Now before the Scrum advocates come to attack me… No, there is nowhere in the Scrum Guide that states your Sprint must be the common 2 weeks we see everywhere. Or that you should be filling up your Sprint Backlog to support some arbitrary Sprint time-box. And no, there is nowhere in the Scrum Guide that states your Sprint Goal has to be some large undertaking. You could, and I have, worked on and with teams that used Scrum for 1-day Sprints, or 1-Story Sprints. But those teams ended up moving away from Scrum altogether. But there is that concept of a “Product Goal” in Scrum that does lend itself to building towards a larger deliverable than might be necessary. Which in turn supports the thought of loading a Sprint Backlog to achieve some larger goal of fulfilling all the required “requirements”.
Back to my original thought… Are story maps waste? Well, creating a map gives us a shared understanding of a larger vision. Story maps also allow us to horizontally slice out a potentially valuable end to end solution. Story maps also need to be created, and that takes time and effort. They also need to be managed and planned around. Which takes away from creating the software that delivers value into our customers hands. And since we created this map, we have created inventory. And all inventory is waste. Especially when you consider that we never build everything we put on the map. So yes, story maps technically fall under the “waste” category for me right now. That doesn’t mean I won’t continue to create story maps or support those that do. I love a good story map.
Understanding domains is not waste. But I did mention the complicated and complex domains towards the beginning of this post. If you are working on or with software development, it would be beneficial to familiarize yourself with Cynefin. Checking out Dave Snowden’s site on Cynefin would be a good idea. As well as various talks by Woody Zuill. Particularly his Let’s Make It Easy talk. I will try to provide some clarity here, but I am no expert. The short-short version is there are 5 domains. Clear, Complicated, Complex, Chaotic, and Confusion.
Clear. When things are obvious to us. We know exactly what to do to get a desired outcome.
Complicated. When things are a bit difficult, and we need some knowledge, skills, and experience to achieve the desired outcome.
Complex. When things are completely unknown. The unknown unknowns rule this domain. We may start down a path towards something and discover a whole new thing.
Chaotic. When things are on fire. We just react to them to put the fire out. We don’t have time to think.
Confusion. When we don’t know which domain, we belong in.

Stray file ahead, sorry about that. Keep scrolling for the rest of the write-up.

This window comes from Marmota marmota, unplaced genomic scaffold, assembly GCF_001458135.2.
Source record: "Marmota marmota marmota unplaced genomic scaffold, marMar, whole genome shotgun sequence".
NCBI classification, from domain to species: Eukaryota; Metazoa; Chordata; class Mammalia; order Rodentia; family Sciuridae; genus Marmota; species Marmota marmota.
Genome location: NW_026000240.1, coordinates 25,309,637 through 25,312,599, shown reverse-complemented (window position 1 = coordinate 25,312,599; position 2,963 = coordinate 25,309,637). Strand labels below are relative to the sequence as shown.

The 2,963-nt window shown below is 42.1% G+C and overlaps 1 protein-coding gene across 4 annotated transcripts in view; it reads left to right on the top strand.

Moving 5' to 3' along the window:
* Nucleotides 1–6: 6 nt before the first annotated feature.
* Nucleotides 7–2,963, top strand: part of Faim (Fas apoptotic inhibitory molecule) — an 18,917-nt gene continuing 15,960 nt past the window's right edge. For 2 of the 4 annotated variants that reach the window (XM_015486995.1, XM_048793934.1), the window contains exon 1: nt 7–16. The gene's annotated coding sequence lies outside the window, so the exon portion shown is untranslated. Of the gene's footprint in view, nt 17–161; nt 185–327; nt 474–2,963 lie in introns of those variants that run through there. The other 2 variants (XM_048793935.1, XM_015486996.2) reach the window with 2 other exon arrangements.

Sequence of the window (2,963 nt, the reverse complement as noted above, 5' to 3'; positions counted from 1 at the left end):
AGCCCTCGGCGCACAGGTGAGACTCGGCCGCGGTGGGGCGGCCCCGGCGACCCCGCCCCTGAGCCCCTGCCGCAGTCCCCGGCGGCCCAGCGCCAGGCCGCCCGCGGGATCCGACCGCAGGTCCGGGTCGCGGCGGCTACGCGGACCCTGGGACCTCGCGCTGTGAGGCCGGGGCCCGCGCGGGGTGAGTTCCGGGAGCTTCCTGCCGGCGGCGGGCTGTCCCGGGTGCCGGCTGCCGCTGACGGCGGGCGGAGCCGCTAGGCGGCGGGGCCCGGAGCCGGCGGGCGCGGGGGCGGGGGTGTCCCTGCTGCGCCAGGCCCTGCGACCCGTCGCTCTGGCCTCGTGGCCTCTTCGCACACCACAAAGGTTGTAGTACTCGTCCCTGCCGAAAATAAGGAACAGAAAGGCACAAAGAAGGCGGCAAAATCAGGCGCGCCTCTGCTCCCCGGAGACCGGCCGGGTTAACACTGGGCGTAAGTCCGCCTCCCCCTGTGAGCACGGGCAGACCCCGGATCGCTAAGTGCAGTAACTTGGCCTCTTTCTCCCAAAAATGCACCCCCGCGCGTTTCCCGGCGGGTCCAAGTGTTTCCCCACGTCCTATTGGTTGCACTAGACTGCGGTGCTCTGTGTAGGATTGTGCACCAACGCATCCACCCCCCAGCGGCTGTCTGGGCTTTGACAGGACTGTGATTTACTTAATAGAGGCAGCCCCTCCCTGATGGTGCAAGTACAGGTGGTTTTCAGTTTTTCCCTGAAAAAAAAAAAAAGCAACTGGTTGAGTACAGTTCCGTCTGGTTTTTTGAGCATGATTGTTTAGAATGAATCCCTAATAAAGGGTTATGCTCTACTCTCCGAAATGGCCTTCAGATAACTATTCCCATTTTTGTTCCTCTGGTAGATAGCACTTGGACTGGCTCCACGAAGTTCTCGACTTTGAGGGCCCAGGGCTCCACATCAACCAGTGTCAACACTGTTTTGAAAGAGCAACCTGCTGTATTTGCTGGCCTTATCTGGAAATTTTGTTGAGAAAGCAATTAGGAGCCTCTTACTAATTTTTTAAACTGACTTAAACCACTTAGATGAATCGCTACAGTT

I, and many others, agree that software development lives in the complex domain. There are a ton of unknown unknowns to contend with and we don’t know the solution to the problems upfront. There are no instructions we can follow that get us to the desired outcomes.
When considering cynefin, I think most of the world doesn’t realize what domain they are in. We don’t stop to consider the proper domain. We can’t take tools and approaches from the clear or complicated domain and expect them to work in the complex domain.
When we narrow stories to find something distinct, that we understand, that delivers value, and we can deliver. We are attempting to nudge our work in software development from the complex domain a little closer to the complicated domain. We will probably never reach the clear domain with software development. But we can try. Who knows what innovative things we might discover. That is if we can get out of our own way.
I’m not sure where the disagreement can possibly come from on this one. A backlog is a list of things you intend to do but may not actually do. Calling it a list of potential options or experiments makes no difference. If you have a backlog, you have inventory, if you have inventory, you have queuing, if you have queuing, you have waste. This is essentially the same thought as a story map. If you have a story map. Which is an over production of possible options. Which creates a backlog of inventory. Therefor waste.
Take that same thought of a story narrowing from earlier. If we find one distinct, understandable, valuable, deliverable thing. And leave the rest of the story behind while we work on that one thing. Do we have waste? I don’t think we do. We are not committing to going back to that story at all. We are taking a small bit, delivering, and allowing the customer to steer us towards the next thing. If it is back to the original story, then so be it. But our collective understanding of what to do next is clearer. No, it is not now somehow magically in the clear domain, the complex nature of software development still exists. We are just a little clearer in our understanding of the solution and value we are attempting to provide.
There are plenty of wastes in everything we do. Processes, frameworks, software development, posting articles that possibly could have been a string of toots or tweets, and of course management bureaucracy we all know has a metric ton of waste. All these years later, and we are still trying to understand ourselves and help others to understand where we are, what a logical step in a direction is, and how to learn from that step where to go next.